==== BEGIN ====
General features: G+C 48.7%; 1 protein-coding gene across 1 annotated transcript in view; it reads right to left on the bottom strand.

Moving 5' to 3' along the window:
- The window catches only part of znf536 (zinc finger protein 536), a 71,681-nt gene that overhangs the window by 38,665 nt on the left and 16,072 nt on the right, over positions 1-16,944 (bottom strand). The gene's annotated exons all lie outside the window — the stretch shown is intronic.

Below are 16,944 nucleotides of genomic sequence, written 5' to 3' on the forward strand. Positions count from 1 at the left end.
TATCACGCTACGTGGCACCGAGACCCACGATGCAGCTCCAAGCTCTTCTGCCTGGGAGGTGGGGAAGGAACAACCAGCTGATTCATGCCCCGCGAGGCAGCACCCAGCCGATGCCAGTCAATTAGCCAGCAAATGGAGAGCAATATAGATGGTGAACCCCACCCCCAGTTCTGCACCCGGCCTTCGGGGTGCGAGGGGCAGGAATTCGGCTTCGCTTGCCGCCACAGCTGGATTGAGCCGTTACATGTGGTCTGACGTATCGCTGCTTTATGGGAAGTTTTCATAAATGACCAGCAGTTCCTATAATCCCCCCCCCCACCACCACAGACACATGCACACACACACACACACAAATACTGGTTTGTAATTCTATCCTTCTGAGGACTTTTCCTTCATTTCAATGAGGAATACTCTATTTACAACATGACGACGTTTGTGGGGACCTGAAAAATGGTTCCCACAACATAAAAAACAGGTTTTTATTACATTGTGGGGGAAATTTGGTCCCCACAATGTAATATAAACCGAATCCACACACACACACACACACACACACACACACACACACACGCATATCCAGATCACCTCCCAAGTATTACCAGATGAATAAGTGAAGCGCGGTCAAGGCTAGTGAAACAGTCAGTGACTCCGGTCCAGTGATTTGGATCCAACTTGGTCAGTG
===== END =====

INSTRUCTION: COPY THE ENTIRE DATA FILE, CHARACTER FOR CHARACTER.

General features: G+C 48.7%; 1 protein-coding gene across 1 annotated transcript in view; it reads right to left on the bottom strand.

Moving 5' to 3' along the window:
- The window catches only part of znf536 (zinc finger protein 536), a 71,681-nt gene that overhangs the window by 38,665 nt on the left and 16,072 nt on the right, over positions 1-16,944 (bottom strand). The gene's annotated exons all lie outside the window — the stretch shown is intronic.

Below are 16,944 nucleotides of genomic sequence, written 5' to 3' on the forward strand. Positions count from 1 at the left end.
TATCACGCTACGTGGCACCGAGACCCACGATGCAGCTCCAAGCTCTTCTGCCTGGGAGGTGGGGAAGGAACAACCAGCTGATTCATGCCCCGCGAGGCAGCACCCAGCCGATGCCAGTCAATTAGCCAGCAAATGGAGAGCAATATAGATGGTGAACCCCACCCCCAGTTCTGCACCCGGCCTTCGGGGTGCGAGGGGCAGGAATTCGGCTTCGCTTGCCGCCACAGCTGGATTGAGCCGTTACATGTGGTCTGACGTATCGCTGCTTTATGGGAAGTTTTCATAAATGACCAGCAGTTCCTATAATCCCCCCCCCCACCACCACAGACACATGCACACACACACACACACAAATACTGGTTTGTAATTCTATCCTTCTGAGGACTTTTCCTTCATTTCAATGAGGAATACTCTATTTACAACATGACGACGTTTGTGGGGACCTGAAAAATGGTTCCCACAACATAAAAAACAGGTTTTTATTACATTGTGGGGGAAATTTGGTCCCCACAATGTAATATAAACCGAATCCACACACACACACACACACACACACACACACACACACACGCATATCCAGATCACCTCCCAAGTATTACCAGATGAATAAGTGAAGCGCGGTCAAGGCTAGTGAAACAGTCAGTGACTCCGGTCCAGTGATTTGGATCCAACTTGGTCAGTG